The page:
The elder of General Sternwood's wild daughters. Vivian is seductive but dangerous, a beautiful and smart temptress whose dark eyes hide many secrets. She is a gambler and a drinker and an accomplice to murder. Vivian is a spoiled brat who always gets her way, and she is capable of cruelty. Nevertheless, it is possible that she has murdered her husband all to keep her father, General Sternwood, from the pain of the truth.
Vivian's younger sister. Carmen is flirtatious, wears provocative clothing (and occasionally none at all), and could be considered not only a psychotic but also a nymphomaniac. She sucks her thumb, giggles, and has a habit of repeating "You're cute" to the men who cross her path. Whether or not Carmen is a nymphomaniac, she is clearly prone to drinking, drugs, and sexual behavior, and is mentally unstable. Beneath her innocent, thumb-sucking, child-like veneer, she is the murderess of Rusty Regan.
The novel's antagonist, the thoroughly corrupt leader of a gambling racket who has at least an indirect hand in almost all the murders that take place in the novel. Though Mars is a ruthless man, he will not taint his own hands with blood; instead, he hires others to do his dirty work. He manages a hold on many of the characters in the book through his manipulative threats and offered "protection."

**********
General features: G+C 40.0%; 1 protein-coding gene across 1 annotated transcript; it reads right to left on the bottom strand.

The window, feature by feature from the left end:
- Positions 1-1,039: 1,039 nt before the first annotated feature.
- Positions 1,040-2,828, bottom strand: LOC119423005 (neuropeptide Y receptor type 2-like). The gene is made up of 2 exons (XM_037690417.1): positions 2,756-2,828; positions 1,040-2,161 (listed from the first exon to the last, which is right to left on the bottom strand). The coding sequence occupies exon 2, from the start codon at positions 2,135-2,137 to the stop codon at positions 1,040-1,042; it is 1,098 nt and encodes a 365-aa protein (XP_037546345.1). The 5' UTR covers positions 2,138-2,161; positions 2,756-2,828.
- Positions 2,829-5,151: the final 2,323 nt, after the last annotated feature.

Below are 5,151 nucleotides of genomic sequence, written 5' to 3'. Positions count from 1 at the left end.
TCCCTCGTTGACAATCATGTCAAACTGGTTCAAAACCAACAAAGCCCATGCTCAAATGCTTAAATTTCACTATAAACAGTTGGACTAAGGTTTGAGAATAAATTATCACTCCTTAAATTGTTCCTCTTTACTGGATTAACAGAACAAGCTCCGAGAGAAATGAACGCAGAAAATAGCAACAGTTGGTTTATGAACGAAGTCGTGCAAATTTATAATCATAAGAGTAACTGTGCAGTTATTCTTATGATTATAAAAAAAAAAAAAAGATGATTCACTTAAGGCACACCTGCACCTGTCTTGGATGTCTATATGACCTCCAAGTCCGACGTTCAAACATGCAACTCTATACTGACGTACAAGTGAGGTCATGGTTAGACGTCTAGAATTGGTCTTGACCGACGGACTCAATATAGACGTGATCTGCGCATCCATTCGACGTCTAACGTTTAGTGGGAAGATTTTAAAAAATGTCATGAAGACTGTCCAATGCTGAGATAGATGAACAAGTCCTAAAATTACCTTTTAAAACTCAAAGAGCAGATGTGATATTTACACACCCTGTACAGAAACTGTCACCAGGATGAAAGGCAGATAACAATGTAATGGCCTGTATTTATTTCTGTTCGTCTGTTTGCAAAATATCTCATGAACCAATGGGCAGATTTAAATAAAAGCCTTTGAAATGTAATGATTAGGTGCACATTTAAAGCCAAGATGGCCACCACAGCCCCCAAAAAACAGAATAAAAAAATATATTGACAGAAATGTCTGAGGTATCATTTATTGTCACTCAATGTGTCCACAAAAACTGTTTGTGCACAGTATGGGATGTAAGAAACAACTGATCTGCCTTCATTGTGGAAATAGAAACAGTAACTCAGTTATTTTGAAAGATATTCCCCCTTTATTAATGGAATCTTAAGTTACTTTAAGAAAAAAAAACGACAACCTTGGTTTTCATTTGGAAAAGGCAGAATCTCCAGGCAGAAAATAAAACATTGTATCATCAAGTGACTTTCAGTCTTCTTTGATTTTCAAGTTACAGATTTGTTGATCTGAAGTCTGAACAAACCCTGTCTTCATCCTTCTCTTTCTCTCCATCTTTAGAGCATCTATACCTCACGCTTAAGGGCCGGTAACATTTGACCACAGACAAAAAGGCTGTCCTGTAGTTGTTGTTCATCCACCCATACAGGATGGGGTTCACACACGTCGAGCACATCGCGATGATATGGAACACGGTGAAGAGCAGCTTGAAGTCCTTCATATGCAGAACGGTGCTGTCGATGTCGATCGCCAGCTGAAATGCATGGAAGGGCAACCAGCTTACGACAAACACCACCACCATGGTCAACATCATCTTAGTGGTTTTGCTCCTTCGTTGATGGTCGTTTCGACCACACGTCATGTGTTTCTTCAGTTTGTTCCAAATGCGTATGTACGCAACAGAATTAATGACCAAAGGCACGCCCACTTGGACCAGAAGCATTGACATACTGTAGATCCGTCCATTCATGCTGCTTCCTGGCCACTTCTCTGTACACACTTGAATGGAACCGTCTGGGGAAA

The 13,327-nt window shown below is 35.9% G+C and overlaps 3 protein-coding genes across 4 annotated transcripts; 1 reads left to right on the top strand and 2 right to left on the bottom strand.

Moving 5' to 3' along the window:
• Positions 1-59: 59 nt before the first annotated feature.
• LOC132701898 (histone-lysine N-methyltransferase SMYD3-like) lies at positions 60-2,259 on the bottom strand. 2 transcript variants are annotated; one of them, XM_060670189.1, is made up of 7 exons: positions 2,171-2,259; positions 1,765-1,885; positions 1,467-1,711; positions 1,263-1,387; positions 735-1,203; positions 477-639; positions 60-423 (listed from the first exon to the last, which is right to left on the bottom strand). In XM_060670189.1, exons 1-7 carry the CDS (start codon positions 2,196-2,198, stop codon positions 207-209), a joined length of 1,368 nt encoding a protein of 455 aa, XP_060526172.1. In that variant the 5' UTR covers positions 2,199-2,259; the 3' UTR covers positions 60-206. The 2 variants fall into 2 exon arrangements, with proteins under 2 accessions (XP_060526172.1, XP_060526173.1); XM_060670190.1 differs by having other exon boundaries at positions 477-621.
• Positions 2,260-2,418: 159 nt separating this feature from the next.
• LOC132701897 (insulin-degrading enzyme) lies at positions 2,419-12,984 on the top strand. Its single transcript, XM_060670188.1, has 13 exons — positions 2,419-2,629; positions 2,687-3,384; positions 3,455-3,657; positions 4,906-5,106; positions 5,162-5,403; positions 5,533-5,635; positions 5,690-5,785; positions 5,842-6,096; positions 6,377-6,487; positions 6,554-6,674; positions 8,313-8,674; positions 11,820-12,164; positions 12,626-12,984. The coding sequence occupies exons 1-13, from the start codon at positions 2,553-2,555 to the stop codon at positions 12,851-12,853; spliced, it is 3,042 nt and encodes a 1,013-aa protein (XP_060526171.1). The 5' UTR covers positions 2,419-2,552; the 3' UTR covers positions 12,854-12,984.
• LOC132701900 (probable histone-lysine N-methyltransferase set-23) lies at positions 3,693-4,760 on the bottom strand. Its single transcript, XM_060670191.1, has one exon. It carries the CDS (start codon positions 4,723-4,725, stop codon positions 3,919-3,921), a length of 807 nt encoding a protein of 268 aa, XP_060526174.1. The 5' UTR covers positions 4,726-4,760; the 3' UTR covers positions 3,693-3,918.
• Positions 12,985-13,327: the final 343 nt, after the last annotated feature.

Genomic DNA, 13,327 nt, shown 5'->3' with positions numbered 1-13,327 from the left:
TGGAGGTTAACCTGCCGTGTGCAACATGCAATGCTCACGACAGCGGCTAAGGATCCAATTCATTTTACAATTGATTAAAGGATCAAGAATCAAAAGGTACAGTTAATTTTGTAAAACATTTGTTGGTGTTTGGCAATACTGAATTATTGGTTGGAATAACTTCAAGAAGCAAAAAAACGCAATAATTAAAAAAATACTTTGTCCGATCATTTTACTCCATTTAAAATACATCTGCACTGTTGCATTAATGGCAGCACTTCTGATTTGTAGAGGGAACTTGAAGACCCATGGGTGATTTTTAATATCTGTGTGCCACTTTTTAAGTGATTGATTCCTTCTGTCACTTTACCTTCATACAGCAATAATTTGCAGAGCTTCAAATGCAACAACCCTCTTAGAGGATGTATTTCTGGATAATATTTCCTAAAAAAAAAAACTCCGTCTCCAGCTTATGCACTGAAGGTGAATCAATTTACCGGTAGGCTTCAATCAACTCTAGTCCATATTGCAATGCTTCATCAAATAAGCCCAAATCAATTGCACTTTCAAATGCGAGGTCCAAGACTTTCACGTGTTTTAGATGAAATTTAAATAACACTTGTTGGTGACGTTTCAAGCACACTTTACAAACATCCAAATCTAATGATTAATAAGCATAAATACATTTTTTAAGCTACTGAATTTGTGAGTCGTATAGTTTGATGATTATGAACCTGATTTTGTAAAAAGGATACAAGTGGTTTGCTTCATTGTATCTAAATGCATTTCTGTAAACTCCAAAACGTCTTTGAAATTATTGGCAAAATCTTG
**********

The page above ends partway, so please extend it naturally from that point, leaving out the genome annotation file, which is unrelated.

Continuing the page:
Read an in-depth analysis of Eddie Mars.
The Sternwoods' chauffeur, a young man. Taylor is in love with Carmen Sternwood, and tries to run away with her, but is jailed because Vivian, Carmen's sister, presses charges. The only way Taylor can see to save Carmen and her name is to murder Geiger. Not very much is known about Taylor, as his is the only death in the novel that remains ambiguous—whether he commits suicide or is killed is unclear. Because we do not know the nature of his death, we do not know how he feels about the murder he commits. Regardless, Taylor is one of the two characters in the novel—Carol Lundgren being the other—who "kill for love."
Geiger's young and handsome lover. Lundgren is both despicable and endearing: his crude, limited vocabulary annoys Marlowe while he is under his custody for killing Brody. The boy kills Brody thinking that Brody has killed Geiger, his lover. However, Lundgren honors Geiger's body in a ritualistic way, which makes us empathetic to what he may be feeling under his "tough kid" front.